Images on this site are arranged into rough areas by location as in my book 'Still Occupied', available on Blurb. Eventually this site will contain all the images in that book and more.
The railings are still their, though now rather more smartly painted, but the dock bridge seen through them has gone. Many of the buildings around the dock are still there, along Princes Dock St, the rather dumpy warehouses on Castle St, their considerably more elegant counterparts at Railway Dock. The dockside sheds are long gone, and the white building near the right edge, The Earl De Gray pub, is under threat of demolition. Built as the Junction Dock Tavern in the 18th century (some say as early as 1720, other sources place it later) , and altered considerably in Victorian times it was Grade II listed in 1994.
The Earl de Grey was known to sailors around the world, serving their needs when they hit port for perhaps 180 years, described as "a seedy dive populated by drunken sailors and women of the night" and latterly by transvestites it closed around 2000. Four years later after an expensive face lift it opened again, but not for long, closing again the following year.
Earl de Grey and Ripon (later Marquis of Ripon) was installed Lord High Steward of Hull in 1863. He was a Liberal politician who was even born in Downing St (his father was PM at the time) and became one of Hulls two MPs in 1852 but both Hull MPs were unseated the following year because of widespread corruption in their election (though not by them.) He was then elected as MP for Huddersfield. Later he served for four years as Viceroy of India, and introduced a progressive bill in Parliament calling for great rights for native Indians - which Parliament rejected. He later became Leader of the House of Lords.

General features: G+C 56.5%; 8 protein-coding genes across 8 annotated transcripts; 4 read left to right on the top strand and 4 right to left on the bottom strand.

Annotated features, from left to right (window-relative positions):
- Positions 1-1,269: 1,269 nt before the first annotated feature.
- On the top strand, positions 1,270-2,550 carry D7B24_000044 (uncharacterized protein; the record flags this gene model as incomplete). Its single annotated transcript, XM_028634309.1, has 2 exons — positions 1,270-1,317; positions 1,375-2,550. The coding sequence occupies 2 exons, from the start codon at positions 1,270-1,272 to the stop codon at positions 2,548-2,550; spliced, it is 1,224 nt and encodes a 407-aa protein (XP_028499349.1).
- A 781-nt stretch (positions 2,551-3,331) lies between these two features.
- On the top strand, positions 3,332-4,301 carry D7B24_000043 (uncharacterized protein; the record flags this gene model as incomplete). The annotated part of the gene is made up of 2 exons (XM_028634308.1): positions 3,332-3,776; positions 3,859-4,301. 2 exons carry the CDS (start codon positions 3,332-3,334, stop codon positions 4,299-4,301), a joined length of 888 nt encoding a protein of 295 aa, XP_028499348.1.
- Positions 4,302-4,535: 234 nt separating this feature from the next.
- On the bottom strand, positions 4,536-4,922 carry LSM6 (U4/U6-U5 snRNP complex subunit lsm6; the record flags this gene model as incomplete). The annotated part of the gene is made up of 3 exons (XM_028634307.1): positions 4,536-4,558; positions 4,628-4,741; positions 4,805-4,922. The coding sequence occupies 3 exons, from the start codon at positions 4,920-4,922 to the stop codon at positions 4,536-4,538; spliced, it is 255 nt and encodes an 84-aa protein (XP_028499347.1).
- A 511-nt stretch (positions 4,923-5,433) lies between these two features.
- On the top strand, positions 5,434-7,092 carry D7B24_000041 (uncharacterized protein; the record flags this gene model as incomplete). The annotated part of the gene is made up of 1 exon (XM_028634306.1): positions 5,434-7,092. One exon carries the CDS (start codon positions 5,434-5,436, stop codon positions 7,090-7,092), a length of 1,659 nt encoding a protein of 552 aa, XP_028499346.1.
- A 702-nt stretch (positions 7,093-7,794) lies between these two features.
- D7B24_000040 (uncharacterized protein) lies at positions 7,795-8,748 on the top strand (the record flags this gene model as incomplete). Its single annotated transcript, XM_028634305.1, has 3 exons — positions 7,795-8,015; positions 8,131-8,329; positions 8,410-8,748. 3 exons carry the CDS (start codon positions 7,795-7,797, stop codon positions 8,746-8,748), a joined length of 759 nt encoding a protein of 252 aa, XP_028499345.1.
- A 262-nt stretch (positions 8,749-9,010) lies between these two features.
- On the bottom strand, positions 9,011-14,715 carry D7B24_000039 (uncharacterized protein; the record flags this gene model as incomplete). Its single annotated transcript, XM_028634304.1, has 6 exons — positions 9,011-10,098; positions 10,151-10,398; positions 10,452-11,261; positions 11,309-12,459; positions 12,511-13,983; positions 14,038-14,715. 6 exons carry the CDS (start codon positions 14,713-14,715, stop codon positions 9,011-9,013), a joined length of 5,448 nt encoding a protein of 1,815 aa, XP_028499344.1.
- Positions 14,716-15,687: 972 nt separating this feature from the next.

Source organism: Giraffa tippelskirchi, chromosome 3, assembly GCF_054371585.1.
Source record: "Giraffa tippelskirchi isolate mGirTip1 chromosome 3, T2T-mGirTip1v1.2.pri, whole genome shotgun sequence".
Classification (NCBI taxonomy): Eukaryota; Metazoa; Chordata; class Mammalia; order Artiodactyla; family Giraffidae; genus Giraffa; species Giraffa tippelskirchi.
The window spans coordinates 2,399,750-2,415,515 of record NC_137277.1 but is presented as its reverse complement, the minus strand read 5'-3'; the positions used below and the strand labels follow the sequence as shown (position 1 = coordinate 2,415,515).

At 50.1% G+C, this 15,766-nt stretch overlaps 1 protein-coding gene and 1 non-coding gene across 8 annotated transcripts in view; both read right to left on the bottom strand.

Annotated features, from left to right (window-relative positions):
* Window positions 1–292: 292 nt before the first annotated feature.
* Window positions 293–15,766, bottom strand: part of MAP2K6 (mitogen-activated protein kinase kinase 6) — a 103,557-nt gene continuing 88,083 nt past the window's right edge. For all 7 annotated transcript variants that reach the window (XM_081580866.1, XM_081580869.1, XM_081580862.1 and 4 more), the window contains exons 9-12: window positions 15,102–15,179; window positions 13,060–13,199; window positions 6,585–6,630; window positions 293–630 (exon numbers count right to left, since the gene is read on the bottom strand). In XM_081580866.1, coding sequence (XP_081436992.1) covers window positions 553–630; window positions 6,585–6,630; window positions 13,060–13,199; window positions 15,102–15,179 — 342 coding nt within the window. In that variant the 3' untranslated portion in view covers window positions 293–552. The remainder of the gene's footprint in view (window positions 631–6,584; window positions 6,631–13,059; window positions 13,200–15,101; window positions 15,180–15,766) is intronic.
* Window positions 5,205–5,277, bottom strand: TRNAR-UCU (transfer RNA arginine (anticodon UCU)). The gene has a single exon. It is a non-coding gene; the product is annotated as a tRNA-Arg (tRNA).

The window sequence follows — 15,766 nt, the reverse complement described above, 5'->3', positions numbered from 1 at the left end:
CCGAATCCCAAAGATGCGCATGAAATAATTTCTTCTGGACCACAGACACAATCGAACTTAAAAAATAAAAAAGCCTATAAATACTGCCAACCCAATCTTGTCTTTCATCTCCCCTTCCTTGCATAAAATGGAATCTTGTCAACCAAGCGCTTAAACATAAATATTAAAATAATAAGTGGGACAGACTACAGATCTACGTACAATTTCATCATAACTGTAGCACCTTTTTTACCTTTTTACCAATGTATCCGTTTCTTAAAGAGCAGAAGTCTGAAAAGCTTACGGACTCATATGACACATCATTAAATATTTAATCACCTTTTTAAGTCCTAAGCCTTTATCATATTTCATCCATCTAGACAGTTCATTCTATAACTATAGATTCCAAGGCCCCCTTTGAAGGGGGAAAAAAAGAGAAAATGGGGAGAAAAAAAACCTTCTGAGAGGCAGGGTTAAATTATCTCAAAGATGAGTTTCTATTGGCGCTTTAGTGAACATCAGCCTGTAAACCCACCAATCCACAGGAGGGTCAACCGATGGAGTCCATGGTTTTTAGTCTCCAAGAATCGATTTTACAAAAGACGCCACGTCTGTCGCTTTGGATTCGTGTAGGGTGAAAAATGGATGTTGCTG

High Steward of Kingston upon Hull is a ceremonial title which Hull City Council has given occasionally to prominent people with some association to Hull since the sixteenth century. In the old days it included gifts of ale, and so the renaming of the pub was appropriate. Though the office was abolished in 1974, for some deranged reason it was revived in 2013 and awarded to Peter Mandelson of all people. His only qualification for the post appears to be that his grandfather Herbert Morrison had previously held it.
The pub used to be noted as the home of two very voluble parrots, Cha Cha and Ringo, noted for their mimicry of the drinkers. And in 1985, when some of these came back and robbed the takings, they stabbed Cha Cha to death in case the bird might reveal their identity. Cha Cha was buried under Castle St and Ringo, heart-broken by the loss of his mate, never uttered another word. When the pub was made over and re-opened in 2004, the two of them were replaced by a single plastic macaw, not quite the same. Though it probably wasn't why it failed.
There were plans to pull it down and build another hideous hotel (which seems to be fast becoming a Hull speciality) but apparently now the Highways Agency would like to disrupt the city even more - Castle Street has already swallowed up too much of Hull's heritage, smashing its way through the Old Town (there is a petition against this - https://www.change.org/p/highways-agency-stop-hull-council-knocking-down-historical-earl-de-grey-pub.)
But what is most noticeable about the picture is what isn't there. Much of Prince's Dock was soon to be covered by the Princes Quay shopping centre on stilts, which opened in 1991
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